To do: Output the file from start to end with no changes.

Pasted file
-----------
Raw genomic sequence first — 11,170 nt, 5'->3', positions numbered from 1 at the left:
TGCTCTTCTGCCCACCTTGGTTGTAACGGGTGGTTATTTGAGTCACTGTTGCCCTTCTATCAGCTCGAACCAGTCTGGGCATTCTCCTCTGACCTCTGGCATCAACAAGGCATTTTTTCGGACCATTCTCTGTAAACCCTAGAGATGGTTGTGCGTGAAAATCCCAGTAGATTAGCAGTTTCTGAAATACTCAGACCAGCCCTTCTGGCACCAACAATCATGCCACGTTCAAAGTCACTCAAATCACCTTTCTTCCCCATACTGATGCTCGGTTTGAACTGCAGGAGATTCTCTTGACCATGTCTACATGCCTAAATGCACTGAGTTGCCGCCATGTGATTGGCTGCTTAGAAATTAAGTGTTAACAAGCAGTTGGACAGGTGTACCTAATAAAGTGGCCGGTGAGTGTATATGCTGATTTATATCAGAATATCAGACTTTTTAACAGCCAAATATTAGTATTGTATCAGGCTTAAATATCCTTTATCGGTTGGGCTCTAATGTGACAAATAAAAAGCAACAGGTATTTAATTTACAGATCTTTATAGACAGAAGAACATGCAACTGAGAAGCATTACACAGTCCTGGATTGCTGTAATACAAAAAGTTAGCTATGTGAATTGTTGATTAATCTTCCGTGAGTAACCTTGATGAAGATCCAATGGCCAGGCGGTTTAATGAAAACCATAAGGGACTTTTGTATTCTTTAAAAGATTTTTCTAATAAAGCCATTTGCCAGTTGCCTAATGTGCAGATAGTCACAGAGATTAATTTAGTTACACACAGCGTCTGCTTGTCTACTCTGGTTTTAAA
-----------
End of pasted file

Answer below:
Raw genomic sequence first — 11,170 nt, 5'->3', positions numbered from 1 at the left:
TGCTCTTCTGCCCACCTTGGTTGTAACGGGTGGTTATTTGAGTCACTGTTGCCCTTCTATCAGCTCGAACCAGTCTGGGCATTCTCCTCTGACCTCTGGCATCAACAAGGCATTTTTTCGGACCATTCTCTGTAAACCCTAGAGATGGTTGTGCGTGAAAATCCCAGTAGATTAGCAGTTTCTGAAATACTCAGACCAGCCCTTCTGGCACCAACAATCATGCCACGTTCAAAGTCACTCAAATCACCTTTCTTCCCCATACTGATGCTCGGTTTGAACTGCAGGAGATTCTCTTGACCATGTCTACATGCCTAAATGCACTGAGTTGCCGCCATGTGATTGGCTGCTTAGAAATTAAGTGTTAACAAGCAGTTGGACAGGTGTACCTAATAAAGTGGCCGGTGAGTGTATATGCTGATTTATATCAGAATATCAGACTTTTTAACAGCCAAATATTAGTATTGTATCAGGCTTAAATATCCTTTATCGGTTGGGCTCTAATGTGACAAATAAAAAGCAACAGGTATTTAATTTACAGATCTTTATAGACAGAAGAACATGCAACTGAGAAGCATTACACAGTCCTGGATTGCTGTAATACAAAAAGTTAGCTATGTGAATTGTTGATTAATCTTCCGTGAGTAACCTTGATGAAGATCCAATGGCCAGGCGGTTTAATGAAAACCATAAGGGACTTTTGTATTCTTTAAAAGATTTTTCTAATAAAGCCATTTGCCAGTTGCCTAATGTGCAGATAGTCACAGAGATTAATTTAGTTACACACAGCGTCTGCTTGTCTACTCTGGTTTTAAA